moreover, obvious that the powerful engine of investigation afforded us by the spectroscope is by no means confined to the substances which form part of our system. The incandescent body can thus be examined, no matter how great its distance, so long only as the light is strong enough. That this method was theoretically applicable to the light of the stars was indeed obvious, but the practical difficulties were very great. Sirius, the brightest of all, is, in round numbers, a hundred millions of millions of miles from us; and, though as big as sixty of our suns, his light when it reaches us, after a journey of sixteen years, is at most one two-thousand-millionth part as bright. Nevertheless, as long ago as 1815 Fraunhofer recognized the fixed lines in the light of four of the stars, and in 1863 Miller and Huggins in our own country, and Rutherfurd in America, succeeded in determining the dark lines in the spectrum of some of the brighter stars, thus showing that these beautiful and mysterious lights contain many of the material substances with which we are familiar. In Aldebaran, for instance, we may infer the presence of hydrogen, sodium, magnesium, iron, calcium, tellurium, antimony, bismuth, and mercury; some of which are not yet known to occur in the sun. As might have been expected, the composition of the stars is not uniform, and it would appear that they may be arranged in a few well-marked classes, indicating differences of temperature, or, in other words, of age. Some recent photographic spectra of stars obtained by Huggins go very far to justify this view. Thus we can make the stars teach us their own composition with light which started from its source before we were born light older than our Association itself.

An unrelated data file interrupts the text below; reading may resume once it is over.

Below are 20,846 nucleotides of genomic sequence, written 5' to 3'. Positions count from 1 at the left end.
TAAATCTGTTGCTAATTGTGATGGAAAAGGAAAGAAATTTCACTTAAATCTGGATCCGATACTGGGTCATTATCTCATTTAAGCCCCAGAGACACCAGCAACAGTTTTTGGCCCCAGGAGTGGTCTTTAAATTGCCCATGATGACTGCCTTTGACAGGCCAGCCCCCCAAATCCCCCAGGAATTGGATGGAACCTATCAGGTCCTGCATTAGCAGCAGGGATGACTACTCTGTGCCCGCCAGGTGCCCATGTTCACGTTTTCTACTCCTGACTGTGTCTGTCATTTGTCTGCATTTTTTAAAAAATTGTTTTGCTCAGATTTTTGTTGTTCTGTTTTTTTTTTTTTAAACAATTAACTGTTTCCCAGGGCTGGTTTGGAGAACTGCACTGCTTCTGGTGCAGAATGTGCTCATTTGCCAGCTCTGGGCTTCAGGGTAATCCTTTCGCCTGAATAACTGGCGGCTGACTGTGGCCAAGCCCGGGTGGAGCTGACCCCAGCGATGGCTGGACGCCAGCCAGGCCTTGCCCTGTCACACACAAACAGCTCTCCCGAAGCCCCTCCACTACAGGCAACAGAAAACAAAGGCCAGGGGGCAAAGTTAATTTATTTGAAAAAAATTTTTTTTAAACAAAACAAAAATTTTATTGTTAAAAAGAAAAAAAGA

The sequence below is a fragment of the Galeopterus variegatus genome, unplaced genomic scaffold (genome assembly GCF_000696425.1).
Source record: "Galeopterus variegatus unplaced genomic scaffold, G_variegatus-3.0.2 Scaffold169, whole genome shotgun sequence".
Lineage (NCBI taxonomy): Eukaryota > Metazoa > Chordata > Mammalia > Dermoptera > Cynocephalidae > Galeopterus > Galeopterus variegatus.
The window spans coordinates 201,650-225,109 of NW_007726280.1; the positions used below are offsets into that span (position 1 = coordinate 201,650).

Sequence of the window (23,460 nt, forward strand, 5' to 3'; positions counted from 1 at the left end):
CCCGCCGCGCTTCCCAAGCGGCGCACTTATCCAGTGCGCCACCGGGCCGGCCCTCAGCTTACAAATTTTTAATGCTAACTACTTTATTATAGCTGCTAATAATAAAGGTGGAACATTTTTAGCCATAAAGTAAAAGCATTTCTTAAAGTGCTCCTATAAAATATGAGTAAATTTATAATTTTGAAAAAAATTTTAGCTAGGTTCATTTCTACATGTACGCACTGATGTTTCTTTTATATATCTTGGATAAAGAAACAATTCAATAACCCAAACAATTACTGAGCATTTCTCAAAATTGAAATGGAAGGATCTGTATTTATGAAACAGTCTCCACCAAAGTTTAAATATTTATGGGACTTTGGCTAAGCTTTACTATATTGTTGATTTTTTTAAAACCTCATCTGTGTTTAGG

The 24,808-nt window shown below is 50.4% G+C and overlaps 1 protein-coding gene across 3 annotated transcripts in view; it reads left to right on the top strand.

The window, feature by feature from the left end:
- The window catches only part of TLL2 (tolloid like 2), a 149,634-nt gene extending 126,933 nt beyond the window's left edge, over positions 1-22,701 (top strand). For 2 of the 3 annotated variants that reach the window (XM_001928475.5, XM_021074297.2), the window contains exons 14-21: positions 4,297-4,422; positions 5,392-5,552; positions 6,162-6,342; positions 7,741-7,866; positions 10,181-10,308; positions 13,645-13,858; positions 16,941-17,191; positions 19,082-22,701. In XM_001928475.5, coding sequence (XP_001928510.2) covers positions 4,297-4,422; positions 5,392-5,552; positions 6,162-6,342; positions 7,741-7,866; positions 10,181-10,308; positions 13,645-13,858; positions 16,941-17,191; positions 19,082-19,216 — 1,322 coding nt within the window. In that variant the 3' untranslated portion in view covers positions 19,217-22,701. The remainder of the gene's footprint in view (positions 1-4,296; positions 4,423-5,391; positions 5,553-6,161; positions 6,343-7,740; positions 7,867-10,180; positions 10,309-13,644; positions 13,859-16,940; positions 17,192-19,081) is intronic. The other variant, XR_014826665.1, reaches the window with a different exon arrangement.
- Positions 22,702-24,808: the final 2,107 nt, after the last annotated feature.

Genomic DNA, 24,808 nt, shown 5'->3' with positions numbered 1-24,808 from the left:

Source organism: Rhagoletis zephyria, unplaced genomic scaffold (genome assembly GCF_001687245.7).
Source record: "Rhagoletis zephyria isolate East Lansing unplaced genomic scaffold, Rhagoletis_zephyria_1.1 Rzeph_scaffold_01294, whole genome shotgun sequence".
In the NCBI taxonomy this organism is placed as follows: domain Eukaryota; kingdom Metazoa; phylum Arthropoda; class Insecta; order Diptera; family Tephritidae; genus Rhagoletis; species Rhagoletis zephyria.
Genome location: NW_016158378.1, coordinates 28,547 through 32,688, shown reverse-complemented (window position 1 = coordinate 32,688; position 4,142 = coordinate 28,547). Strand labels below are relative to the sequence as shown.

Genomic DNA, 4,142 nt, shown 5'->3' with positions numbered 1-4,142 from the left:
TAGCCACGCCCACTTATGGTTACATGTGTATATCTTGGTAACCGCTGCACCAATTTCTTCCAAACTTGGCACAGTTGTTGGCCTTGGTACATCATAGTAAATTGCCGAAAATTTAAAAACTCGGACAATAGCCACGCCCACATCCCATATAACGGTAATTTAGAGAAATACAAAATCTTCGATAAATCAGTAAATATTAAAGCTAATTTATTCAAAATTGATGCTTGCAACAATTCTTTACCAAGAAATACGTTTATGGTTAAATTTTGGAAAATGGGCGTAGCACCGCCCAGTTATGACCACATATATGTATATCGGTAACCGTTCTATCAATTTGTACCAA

Until 1864, the true nature of the unresolved nebulæ was a matter of doubt. In that year, however, Huggins turned his spectroscope on to a nebula, and made the unexpected discovery that the spectra of some of these bodies are discontinuous—that is to say, consist of bright lines only, indicating that, "in place of an incandescent solid or liquid body, we must probably regard these objects, or at least their photo surfaces, as enormous masses of luminous gas or vapor. For it is from matter in a gaseous state only that such light as that of the nebulas is known to be emitted." So far as observation has yet gone, nebulas may be divided into two classes: some giving a continuous spectrum, others one consisting of bright lines. These latter all appear to give essentially the same spectrum, consisting of a few bright lines. Two of them, in Mr. Huggins's opinion, indicate the presence of hydrogen: one of them agrees in position with a line characteristic of nitrogen.
But spectrum analysis has even more than this to tell us. The old methods of observation could determine the movements of the stars so far only as they were transverse to us; they afforded no means of measuring motion either directly toward or away from us. Now, Doppler suggested in 1841 that the colors of the stars would assist us in this respect, because they would be affected by their motion to and